I had the pleasure today of attending a workshop hosted by Victorian Child and Nature Connection at the Royal Botanic Gardens (RBG) in Melbourne with the likes of three inspirational Aboriginal artists: William Barton, one of Australia’s leading didgeridoo players, Delmae Barton, Dreamtime opera singer, and Glenn Romanis, sculptor and visual artist. The reason for gathering – to explore the processes of connection, creation and collaboration to share the bond we feel to country.
Beginning with a smoking ceremony involving the burning of leaves from the Wattle, Cherry Ballart and River Red Gum we were welcomed to the gardens, a traditional meeting place for the people of the Kulin Nation. The beat of our clapsticks and stamping of our feet developed a collective energy and feeling of group belonging that grew stronger as our morning of experiential activities unfolded.
The group divided and those of us who stayed on the oak lawns were mesmerised by the incredibly intricate sounds of Will’s Didgeridoo that captured the antics of a cheeky young kangaroo chasing its mother through the bush. This morphed into a kind of rap beat with the equally cheeky humour of Will’s commentary mixed in between. The groups humble and somewhat embarrassing attempts at mimicking the sounds that this man could produce Didgeridoo or no Didgeridoo, only highlighted the immense connection he has to music and nature.
Next up was Will’s mother Delmae, a physically tiny woman with a soft voice that was hard to hear over that of the noisy crows, parrots and the wind in the trees. She stood up, closed her eyes, took a deep breath and delivered a strong and masterfully improvised operatic composition. Her son Will accompanied her with the Didgeridoo and when I closed my eyes I was swept on their journey through creeks up mountains and across the land.
After a short break we were in the hands of artist Glenn Romanis, a very humble and genuine person. This man has produced some beautiful sculptures that if you live in Melbourne you may well have seen, there are near 100 of them that he has made. He explained how his work interprets people’s stories about a place or their experiences; some are installed permanently and some are ephemeral. I was particularly struck by the use of petrified wood inlaid into stone (link) he told me that if he doesn’t know how to do something he just ‘works it out’.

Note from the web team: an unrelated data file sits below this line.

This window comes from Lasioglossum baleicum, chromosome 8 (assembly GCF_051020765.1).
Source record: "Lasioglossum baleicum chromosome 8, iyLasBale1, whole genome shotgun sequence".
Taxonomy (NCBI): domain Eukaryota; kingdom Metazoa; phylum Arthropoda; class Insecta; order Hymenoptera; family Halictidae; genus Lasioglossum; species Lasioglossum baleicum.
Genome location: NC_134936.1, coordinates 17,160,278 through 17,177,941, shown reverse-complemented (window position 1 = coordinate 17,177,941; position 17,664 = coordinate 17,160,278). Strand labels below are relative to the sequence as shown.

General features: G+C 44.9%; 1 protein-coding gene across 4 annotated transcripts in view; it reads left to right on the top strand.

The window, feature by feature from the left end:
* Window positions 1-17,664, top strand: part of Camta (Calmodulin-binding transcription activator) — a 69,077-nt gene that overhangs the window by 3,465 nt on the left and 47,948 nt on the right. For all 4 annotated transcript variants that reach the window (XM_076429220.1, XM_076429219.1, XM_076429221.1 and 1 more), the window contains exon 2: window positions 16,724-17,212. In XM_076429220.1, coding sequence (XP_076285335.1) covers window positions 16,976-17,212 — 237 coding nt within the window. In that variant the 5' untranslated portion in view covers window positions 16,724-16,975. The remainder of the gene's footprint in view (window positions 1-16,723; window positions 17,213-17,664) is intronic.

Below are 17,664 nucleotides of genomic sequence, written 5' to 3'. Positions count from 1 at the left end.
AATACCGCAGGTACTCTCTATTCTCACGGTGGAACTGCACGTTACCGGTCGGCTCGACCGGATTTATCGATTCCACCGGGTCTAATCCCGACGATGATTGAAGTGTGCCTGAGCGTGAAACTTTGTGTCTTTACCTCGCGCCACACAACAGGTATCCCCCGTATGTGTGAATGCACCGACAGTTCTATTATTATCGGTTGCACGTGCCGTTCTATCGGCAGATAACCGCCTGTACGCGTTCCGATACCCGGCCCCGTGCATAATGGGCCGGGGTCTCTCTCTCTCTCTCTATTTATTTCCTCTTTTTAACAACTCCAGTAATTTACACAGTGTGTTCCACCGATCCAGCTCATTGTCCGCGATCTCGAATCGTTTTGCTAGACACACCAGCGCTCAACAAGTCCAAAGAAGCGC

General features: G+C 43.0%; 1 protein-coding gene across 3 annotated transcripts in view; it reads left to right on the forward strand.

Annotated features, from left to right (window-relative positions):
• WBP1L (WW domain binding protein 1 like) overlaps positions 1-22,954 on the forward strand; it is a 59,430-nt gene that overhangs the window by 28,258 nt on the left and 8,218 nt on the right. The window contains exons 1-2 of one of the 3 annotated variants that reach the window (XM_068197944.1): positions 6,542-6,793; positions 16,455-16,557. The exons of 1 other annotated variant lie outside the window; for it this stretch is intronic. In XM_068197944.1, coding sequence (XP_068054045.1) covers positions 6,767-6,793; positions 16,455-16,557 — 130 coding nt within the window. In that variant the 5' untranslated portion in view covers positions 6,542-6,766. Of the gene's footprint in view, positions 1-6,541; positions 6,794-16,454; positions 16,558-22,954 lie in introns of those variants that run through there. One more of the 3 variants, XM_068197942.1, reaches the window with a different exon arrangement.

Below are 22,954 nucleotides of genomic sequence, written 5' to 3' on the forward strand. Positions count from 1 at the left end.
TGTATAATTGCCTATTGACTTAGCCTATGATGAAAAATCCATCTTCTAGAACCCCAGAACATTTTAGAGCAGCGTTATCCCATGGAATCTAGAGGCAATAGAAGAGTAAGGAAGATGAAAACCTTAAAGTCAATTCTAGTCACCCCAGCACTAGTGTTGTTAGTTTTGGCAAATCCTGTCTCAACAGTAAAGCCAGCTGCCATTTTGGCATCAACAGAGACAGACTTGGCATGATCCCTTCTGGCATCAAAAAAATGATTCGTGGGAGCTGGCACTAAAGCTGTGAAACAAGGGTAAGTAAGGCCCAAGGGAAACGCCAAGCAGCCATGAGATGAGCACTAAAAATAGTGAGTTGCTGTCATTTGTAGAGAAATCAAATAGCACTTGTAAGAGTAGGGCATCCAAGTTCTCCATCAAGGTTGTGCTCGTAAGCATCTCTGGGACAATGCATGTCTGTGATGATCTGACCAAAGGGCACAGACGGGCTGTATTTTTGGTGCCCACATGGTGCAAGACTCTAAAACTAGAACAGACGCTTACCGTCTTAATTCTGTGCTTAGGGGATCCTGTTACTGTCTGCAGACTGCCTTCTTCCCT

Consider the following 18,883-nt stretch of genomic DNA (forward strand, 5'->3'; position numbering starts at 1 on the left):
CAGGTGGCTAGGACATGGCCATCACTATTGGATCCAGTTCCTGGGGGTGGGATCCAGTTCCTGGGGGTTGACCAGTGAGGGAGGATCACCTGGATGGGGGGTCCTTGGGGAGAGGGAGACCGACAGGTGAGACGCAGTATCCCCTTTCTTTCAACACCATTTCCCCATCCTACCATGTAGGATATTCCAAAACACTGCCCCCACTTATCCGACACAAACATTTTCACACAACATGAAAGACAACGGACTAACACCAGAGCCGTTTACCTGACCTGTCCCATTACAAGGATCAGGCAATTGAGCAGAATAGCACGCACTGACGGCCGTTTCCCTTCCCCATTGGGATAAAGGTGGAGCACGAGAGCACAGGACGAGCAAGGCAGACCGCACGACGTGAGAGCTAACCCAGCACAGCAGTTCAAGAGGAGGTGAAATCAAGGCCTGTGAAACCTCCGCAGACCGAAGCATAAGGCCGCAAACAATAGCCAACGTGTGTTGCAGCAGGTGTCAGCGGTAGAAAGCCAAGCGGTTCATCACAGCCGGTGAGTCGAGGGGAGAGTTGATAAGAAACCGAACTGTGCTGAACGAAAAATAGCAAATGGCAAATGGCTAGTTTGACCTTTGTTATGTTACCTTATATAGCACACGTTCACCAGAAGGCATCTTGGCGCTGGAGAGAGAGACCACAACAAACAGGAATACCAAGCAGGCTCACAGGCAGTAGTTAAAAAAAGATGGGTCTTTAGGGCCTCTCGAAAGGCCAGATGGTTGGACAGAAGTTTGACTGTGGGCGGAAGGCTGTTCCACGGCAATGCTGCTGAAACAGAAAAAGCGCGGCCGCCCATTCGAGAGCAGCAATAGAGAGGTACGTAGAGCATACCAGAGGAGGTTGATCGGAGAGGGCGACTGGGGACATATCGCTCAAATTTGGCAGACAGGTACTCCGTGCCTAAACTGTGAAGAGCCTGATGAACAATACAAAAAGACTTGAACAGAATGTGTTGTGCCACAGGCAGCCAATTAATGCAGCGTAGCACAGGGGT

Glenn brought us to a space beneath a huge River Red Gum of some 400 years of age and invited us as a group to tell a story with found natural objects inspired by that tree and the place. The first decision to be made was whether we added to the sculpture that the other group had made before us or started our own piece from scratch. The decision was to build on what lay in front of us which to me looked like leaves, to others a canoe and to some a woman’s womb. We agreed that our story would involve the 5 different Wurrundjeri clans coming together by boat on the old path of the Yarra River and our scene would include those animals that inhabited the area. The result was platypus, turtles, eel, fish and Bunjil the eagle which I was involved in creating with 4 or 5 others. We came back together as one group and shared our different aspects of the story and what it represented. There was some spontaneous ‘performance art’ – the dance of the swans, inspired by the entrance of two of the curious birds .
The final closure of the day came in the form of a song that was composed in Will’s native language. He had the whole group find the right key on his didgeridoo, settled us into an accompanying tone and then with Delmae sang a hauntingly beautiful song over laid on top of our collective voices. With eyes closed you could feel the vibration of voice and at times didgeridoo resonating and connecting us together and with the land about which the song was written.
This was an inspiring morning; the coming together of people, land and story with an overlying hope of more people both children and adults experiencing connection to nature like we felt today.